Constructing a Cryptic #2: Seeding the Grid

Now that I’ve been part of the AVCX cryptic editing team for a few months, my mind is always on looking out for people who have potential to make cryptics. There’s a lot less material out there if you’re trying to figure out how to construct an American-style cryptic than for vanilla crosswords. I think back to my own first attempts at cryptic-making and they were pretty cringe-worthy. (I would like to publicly apologize to Joon Pahk and Patti Varol in particular for what I sent them back in the day.)

Here’s the second in a series of posts to crystallize my thoughts on cryptic construction so that new constructors can learn from my mistakes. You’ll notice I’m putting this info up here on Tough as Nails, not anywhere affiliated with AVCX: That’s because these are my personal thoughts, not to be taken as editorial standards, and not everything I do will apply to every constructor. YMMV.

Picking your seeds

Filling a cryptic is a very different experience from filling a vanilla crossword. In a vanilla puzzle, the solver’s joy comes both from figuring out clever clues and from seeing lively entries, where “lively” often means “I’ve never seen that in a puzzle before, yay!” You might want to introduce the solver to your favorite opera, fashion designer, drag queen…well, I might. But you know what I mean. And as a solver of (so many!) vanilla crosswords, I enjoy learning a new name or fact from a puzzle. In fact, plenty of times I’ve read a book or watched a TV show because I learned about it from a crossword, looked it up, and decided I had to know more.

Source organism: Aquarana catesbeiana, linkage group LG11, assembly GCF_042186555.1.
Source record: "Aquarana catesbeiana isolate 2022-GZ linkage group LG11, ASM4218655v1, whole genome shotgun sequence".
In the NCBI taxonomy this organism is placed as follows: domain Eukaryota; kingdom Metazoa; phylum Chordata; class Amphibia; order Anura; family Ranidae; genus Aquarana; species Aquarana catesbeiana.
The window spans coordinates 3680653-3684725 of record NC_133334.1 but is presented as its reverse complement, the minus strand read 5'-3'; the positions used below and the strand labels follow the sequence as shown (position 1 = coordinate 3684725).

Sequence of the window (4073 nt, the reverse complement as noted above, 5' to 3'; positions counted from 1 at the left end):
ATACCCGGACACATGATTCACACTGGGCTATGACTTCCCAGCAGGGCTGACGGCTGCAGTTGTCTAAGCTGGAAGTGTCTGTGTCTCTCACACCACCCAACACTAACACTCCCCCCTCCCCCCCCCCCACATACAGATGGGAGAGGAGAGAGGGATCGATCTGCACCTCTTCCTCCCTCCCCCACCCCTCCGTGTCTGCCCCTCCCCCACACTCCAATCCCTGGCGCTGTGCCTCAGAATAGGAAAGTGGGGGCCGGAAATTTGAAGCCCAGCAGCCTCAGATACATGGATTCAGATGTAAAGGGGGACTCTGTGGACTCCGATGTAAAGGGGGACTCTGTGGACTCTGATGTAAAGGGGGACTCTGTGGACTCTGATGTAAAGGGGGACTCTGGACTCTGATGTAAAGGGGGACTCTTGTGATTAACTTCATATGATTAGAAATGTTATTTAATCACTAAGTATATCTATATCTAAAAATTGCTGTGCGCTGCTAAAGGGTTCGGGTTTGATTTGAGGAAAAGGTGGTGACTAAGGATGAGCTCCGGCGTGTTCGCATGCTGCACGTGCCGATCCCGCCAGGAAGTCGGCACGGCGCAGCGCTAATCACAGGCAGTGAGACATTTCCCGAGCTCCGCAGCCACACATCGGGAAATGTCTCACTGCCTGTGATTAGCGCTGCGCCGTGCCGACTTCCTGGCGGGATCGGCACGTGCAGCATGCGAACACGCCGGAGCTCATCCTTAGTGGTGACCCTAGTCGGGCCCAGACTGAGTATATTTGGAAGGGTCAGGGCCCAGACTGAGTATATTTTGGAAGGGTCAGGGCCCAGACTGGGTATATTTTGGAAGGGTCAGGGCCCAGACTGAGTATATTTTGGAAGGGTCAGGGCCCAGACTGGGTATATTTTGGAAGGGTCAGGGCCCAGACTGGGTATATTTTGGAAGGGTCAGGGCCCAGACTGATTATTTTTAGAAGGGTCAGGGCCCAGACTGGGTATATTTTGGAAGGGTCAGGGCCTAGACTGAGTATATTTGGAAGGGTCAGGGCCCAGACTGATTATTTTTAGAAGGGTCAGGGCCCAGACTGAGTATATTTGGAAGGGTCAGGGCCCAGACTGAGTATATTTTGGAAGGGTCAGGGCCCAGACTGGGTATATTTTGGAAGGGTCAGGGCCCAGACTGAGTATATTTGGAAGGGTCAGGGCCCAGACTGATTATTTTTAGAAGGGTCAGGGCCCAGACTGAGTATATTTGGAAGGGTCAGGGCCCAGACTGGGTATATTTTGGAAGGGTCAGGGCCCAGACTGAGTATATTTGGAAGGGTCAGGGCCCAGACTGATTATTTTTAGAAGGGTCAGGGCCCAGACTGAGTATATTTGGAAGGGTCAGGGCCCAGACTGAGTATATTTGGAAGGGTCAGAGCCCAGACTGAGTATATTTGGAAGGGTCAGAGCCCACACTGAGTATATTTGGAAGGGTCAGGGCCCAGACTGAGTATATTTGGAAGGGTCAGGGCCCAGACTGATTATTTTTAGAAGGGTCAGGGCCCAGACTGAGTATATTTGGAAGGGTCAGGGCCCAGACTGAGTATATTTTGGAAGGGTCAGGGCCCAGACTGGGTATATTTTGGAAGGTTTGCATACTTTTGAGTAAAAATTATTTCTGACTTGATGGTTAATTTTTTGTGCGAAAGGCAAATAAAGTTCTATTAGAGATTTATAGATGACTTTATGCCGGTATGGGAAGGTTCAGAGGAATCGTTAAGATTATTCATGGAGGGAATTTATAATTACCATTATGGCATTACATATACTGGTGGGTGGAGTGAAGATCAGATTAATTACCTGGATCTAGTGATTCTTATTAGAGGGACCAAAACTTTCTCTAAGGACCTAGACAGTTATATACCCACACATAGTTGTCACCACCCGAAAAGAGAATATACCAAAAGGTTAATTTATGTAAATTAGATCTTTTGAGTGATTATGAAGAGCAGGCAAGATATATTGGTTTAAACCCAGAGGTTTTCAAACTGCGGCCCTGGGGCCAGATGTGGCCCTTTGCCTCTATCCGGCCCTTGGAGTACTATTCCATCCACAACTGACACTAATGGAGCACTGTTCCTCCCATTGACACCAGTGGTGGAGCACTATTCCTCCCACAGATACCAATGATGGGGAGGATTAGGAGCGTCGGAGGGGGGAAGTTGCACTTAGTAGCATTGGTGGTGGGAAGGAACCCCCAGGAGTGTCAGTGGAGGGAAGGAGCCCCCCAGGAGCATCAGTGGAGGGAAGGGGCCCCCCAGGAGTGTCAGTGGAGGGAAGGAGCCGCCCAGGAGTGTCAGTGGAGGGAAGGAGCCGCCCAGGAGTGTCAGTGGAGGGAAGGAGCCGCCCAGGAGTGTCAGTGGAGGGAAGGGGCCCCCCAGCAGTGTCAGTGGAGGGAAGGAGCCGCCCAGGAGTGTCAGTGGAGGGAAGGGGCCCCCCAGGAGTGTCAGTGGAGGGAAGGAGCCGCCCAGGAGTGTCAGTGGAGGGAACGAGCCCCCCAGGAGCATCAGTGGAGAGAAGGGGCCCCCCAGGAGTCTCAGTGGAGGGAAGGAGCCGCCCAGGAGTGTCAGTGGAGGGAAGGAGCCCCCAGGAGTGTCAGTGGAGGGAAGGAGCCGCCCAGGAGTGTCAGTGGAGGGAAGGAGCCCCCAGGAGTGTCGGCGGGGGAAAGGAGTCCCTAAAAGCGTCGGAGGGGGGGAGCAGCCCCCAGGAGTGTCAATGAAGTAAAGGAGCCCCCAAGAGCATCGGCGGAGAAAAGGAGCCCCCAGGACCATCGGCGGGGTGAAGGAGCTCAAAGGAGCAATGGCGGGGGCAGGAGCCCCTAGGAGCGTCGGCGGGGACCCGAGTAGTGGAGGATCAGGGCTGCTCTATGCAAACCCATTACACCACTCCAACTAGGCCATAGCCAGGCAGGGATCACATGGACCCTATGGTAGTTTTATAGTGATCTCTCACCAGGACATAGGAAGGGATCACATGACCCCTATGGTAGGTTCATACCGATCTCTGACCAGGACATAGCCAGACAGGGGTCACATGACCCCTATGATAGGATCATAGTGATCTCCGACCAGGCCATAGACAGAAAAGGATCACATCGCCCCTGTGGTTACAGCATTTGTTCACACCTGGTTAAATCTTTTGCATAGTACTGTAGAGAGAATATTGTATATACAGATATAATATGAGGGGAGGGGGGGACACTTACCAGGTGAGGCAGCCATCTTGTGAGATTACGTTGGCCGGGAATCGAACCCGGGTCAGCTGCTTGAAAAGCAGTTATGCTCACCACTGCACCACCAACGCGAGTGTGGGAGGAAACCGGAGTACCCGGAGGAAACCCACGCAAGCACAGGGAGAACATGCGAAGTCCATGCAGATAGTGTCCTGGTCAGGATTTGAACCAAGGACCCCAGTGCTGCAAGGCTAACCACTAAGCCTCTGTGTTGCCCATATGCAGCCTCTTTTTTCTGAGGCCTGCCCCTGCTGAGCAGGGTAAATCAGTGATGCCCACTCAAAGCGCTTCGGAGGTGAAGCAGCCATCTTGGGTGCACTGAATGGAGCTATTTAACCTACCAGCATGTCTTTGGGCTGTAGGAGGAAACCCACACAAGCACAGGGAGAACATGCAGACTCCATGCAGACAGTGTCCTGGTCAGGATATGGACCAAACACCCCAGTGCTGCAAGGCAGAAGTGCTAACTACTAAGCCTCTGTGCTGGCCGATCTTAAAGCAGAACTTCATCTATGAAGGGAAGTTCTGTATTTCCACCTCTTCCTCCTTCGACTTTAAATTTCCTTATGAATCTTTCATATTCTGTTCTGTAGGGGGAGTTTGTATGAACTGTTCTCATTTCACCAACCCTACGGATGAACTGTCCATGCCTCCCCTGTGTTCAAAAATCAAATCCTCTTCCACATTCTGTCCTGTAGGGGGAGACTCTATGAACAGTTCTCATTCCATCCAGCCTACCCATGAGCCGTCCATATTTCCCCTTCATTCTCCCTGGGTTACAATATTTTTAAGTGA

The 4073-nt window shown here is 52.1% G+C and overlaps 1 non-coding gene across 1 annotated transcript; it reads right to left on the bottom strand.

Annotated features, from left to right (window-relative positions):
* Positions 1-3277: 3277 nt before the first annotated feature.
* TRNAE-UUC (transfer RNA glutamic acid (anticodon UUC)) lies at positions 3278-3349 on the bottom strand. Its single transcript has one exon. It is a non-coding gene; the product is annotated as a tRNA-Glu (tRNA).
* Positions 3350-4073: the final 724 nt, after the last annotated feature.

The cryptic solver’s experience is different. An unfamiliar entry in a vanilla crossword has about twice as many crossings as that same entry in a cryptic to help a solver get there, and the cryptic solver needs to have that confirmatory “Yes! This is the right answer!” moment at the end, which is not going to happen if she’s never heard of that answer before. 

On the other hand, the great joy of a cryptic solver’s experience is figuring out tricky wordplay in the clue. An answer word that someone would consider not so interesting in, say, a themeless can be great in a cryptic if it’s clued right. (As evidence, check out this #crypticcluecontest from 2020, in which the kinda meh word COMPETENT generated some fun clues.)

All this is to say: Your seed entries, of which I usually start with two to four, should be chosen based on already having a good clue in mind, more so than whether the entry itself is extra lively. That being said, if you have a lively entry that you can also clue well, have at it! Just try to choose entries for which “lively” does not equal “fact that is likely to be new to a decent number of solvers.” As noted in the AVCX audition process, entries I’ve seen that fill this bill include TRASH PANDAS (Francis), LEATHER BAR (Nate), and VIBRATOR (also Nate).

I keep a running Google doc of words I’ve thought of a good clue for, separated by whether I think they’re #crypticclueaday fodder or worthy of seeding a puzzle I want to get paid for. That way I’m never short of seeds!

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